Oneida's Secret Wars is a Pacific summerjam. It's got Balinese gongs, Hawaiian ukuleles, red wine, injuries, glee, and a song called "Wild Horses" that's written by Oneida. It's also got a lot of good advice.
We would like to say that with their new full-length record, Brooklyn sons Oneida simply start where they left off with Each One Teach One, their highly acclaimed and soon to be classic double CD and LP that came out last year. (Jon Pareles of the New York Times dubbed it a top ten pick and Mojo called it an essential underground record. Numerous other critical plaudits helped catapult the record to its current "best-selling-of-all-time" status among all Jagjaguwar releases.) But these purveyors of righteous noise and indignation never stopped in the first place. Almost immediately after wrapping up Each One Teach One, they collaborated with the Liars on a split EP, continued their work on the score to Speedo (a documentary about Long Island and New Jersey's demolition derby circuit that is just being completed), and began conceptualizing what we trust will become a baroque pop masterpiece to come out next year, all along touring both Europe and the United States.
In the meantime, they also created Secret Wars. And here is what we can say about it. Secret Wars happens to be the first Oneida release that they didn't make entirely themselves or with the able assistance of Peter Katis at Tarquin Studios. Their trademark iterated and psych-tinged noise attack is still fully intact, both nervous and subdued at the same time - like what happens when you give meditative children trained in the ways of yoga an excessive amount of caffeine. If there are any new wrinkles to be discovered, it is perhaps that, even more so than on Each One Teach One (Oneida's Tago Mago), Oneida seem to be mining the same fertile ground as Kraut-rock visionaries Can, effortlessly shedding the constraints of pop forms and structures while still remaining soulful and spiritually centered all along. Like spazzing out in the Lotus position.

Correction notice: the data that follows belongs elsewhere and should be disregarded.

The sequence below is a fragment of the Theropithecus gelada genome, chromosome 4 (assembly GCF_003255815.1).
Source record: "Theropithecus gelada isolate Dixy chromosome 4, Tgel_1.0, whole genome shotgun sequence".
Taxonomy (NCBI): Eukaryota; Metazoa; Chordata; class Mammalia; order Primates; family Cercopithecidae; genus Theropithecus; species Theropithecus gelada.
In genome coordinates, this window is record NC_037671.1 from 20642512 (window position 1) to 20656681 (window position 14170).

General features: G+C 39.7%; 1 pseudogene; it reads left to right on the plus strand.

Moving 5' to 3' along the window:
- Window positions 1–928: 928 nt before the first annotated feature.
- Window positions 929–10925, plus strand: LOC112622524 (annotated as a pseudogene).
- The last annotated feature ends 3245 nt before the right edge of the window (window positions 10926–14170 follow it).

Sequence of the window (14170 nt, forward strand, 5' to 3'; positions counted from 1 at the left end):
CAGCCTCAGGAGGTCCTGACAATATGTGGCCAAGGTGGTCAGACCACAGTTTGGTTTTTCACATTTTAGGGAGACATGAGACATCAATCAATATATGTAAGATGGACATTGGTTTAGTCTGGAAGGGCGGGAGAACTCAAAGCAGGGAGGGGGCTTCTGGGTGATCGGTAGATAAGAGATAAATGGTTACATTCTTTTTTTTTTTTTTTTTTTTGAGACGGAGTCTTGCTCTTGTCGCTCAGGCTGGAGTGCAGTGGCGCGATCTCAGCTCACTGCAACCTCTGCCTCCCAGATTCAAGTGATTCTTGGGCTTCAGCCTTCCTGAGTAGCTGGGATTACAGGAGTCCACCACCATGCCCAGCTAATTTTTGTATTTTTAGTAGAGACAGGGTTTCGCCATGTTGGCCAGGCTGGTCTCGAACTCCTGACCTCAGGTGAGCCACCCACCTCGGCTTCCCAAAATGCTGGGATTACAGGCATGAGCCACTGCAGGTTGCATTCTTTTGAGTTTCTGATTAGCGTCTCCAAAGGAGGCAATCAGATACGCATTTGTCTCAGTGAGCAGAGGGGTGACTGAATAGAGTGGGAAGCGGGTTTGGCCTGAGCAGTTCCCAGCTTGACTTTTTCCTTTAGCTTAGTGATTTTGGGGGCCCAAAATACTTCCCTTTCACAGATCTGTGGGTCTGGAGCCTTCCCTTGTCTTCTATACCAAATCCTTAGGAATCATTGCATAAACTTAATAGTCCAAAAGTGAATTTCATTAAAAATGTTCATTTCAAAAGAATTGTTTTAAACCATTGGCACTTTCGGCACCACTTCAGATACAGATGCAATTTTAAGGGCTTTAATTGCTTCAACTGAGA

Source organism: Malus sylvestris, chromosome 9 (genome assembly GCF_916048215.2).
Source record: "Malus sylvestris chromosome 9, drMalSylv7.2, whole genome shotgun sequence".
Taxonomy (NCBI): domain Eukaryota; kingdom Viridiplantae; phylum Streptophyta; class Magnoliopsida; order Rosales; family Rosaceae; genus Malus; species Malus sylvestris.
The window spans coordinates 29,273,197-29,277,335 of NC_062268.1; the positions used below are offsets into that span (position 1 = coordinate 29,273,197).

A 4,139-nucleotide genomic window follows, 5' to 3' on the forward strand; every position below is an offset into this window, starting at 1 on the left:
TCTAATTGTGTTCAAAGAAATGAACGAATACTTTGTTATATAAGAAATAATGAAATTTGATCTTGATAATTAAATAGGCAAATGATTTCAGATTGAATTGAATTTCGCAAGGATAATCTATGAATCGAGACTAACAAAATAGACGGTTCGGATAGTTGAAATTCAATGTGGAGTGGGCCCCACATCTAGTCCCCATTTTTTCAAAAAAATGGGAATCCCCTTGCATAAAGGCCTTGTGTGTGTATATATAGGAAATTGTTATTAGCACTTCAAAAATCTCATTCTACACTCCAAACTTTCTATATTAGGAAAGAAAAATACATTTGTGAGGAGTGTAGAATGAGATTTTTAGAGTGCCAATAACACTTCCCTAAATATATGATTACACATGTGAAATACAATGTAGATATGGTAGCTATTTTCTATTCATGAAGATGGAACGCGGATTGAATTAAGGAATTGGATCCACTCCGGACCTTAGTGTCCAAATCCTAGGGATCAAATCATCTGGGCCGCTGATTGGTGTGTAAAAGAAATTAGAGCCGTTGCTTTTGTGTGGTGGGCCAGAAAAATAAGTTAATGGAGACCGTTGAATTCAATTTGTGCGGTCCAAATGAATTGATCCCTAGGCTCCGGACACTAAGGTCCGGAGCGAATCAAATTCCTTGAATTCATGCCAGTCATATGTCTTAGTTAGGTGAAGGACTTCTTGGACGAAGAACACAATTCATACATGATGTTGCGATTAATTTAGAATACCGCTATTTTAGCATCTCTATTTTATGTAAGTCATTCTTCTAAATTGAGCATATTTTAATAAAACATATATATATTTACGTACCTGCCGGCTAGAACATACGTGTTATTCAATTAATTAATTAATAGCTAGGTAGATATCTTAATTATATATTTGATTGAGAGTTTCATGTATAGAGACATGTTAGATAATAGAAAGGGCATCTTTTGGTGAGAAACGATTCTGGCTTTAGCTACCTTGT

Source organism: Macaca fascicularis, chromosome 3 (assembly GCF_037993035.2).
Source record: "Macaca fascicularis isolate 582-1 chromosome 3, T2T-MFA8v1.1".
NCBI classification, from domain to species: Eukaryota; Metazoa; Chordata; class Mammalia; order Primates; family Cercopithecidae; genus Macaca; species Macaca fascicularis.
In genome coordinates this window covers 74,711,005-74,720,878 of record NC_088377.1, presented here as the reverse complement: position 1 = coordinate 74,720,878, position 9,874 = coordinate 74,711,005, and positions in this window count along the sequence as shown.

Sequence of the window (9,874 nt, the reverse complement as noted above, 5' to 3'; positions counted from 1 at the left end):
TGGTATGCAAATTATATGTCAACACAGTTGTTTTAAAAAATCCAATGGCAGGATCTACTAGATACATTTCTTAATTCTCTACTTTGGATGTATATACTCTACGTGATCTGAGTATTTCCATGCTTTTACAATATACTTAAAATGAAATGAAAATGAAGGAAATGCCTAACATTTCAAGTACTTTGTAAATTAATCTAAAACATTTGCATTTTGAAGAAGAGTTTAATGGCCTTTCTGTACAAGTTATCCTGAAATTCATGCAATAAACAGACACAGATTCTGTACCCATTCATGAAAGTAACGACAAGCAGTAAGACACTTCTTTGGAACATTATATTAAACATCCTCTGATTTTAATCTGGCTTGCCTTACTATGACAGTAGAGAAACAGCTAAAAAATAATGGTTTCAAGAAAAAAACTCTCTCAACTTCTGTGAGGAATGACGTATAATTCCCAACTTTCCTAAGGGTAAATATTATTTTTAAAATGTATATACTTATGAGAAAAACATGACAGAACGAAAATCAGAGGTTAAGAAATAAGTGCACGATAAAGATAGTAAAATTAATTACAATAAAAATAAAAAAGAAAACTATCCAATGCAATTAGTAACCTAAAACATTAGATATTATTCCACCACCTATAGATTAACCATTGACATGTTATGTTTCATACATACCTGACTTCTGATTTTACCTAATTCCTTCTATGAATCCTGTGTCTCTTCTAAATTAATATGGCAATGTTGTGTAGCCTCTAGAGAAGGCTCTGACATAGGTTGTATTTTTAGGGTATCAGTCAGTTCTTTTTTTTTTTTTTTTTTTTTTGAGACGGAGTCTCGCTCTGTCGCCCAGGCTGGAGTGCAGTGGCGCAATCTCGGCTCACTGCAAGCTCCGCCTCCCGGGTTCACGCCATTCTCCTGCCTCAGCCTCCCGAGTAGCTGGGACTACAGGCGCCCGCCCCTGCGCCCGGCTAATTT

Side one (tracks 1 through 5 on the CD) was recorded and mixed at the Rare Book Room with Nicolas Vernhes, who recorded the most recent albums by Black Dice, Ted Leo, Fischerspooner, amongst others. Side two (tracks 6 through 8 on the CD) was recorded by Oneida at the Travel Agency, and mixed by Barry London in Barry's Sweltering Attic. Renowned rock poster artist (and Oneida album art designer) Kayrock plays gongs on "Caesar's Column."